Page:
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raised a lot of money to fight aids and interest think that a lot of the papers are doing the new year honours story from different angles. some of them are looking at the celebrity angle, people who raise the conversation about what kind of people get honours. they have some fantastic names. this archaic tradition, once a year... twice a year. indeed, twice a year and olivia newton—john as well. year. indeed, twice a year and olivia newton-john as well. let me go back to the front page of the guardian. it is made for that headline. she becomes a dame for services to charity and entertainment, of course. yes but what we were both charmed by is what the eye newspaper has done, talking about ordinary heroes. people have seen what they have done and are written in and said, there is this
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wonderful person who does things like, a woman set up a charity, to wish upon a star, to help read family after she lost her baby son and husband within days of each other. to set up a charity for other people in the same position is extraordinary. most people would agree that these people are the sorts of people that absolutely the honour system should be for. people love to see the favourites, thinkers and actresses, actors awarded but the controversy when you look at politicians and other people in that area of public life. invariably more controversial figures. iain area of public life. invariably more controversialfigures. iain duncan smith is a controversial one particularly because of the chaos of universal credit and i am sure he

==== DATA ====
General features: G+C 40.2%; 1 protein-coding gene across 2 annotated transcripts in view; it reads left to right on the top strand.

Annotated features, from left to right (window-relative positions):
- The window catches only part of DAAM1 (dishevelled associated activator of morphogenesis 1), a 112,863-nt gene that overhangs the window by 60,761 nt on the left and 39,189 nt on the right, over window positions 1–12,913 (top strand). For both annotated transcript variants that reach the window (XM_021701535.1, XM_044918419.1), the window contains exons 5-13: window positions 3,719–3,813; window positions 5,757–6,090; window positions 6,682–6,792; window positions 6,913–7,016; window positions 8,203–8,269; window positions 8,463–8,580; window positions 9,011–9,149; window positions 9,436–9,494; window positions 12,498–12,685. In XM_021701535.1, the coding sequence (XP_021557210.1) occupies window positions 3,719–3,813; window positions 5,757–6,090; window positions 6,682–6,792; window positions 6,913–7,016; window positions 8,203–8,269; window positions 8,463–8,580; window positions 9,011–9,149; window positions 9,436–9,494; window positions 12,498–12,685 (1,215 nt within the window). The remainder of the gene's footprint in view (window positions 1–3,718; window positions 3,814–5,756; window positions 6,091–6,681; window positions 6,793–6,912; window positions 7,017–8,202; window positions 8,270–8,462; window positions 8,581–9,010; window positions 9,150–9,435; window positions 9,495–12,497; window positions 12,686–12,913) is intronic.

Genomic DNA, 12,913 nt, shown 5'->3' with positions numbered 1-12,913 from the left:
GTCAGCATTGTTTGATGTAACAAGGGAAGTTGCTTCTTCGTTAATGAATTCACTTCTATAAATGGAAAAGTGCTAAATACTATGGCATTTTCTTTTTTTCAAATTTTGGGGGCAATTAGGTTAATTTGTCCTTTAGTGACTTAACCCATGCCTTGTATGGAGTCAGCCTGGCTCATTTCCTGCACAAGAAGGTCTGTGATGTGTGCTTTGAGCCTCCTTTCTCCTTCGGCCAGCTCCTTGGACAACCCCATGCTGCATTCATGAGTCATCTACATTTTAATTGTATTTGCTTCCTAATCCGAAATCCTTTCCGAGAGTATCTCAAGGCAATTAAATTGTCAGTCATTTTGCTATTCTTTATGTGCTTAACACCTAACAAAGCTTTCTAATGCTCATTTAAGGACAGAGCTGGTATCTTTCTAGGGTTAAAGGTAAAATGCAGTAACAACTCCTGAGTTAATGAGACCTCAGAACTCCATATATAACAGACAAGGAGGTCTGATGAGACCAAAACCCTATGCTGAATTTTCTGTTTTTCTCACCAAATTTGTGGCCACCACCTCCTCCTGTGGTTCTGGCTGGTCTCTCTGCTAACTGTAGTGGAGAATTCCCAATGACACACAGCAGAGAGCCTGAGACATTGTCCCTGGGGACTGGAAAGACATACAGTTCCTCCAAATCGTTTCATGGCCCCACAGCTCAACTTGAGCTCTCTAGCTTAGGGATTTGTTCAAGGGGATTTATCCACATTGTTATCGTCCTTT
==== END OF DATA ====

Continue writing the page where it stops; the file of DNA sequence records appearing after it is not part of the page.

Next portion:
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had good intentions but the mirror leads big on the lives that have been ruined as a result of that and there is a feeling that when it comes to honours in politics and in critical advisors, that people get awarded whether they fail or succeed. that goldman being made a lot despite losing his seat. ——is goldman. but he knows a lot about the environment. there are more people in work than ever before and maybe universal credit help some people. i think there is a feeling that people have already been rewarded by having fascinating lives... this is the front page we wa nted lives... this is the front page we wanted to get to tonight. probably never really thought about a gong when they went into it, they did it because it mattered to them. they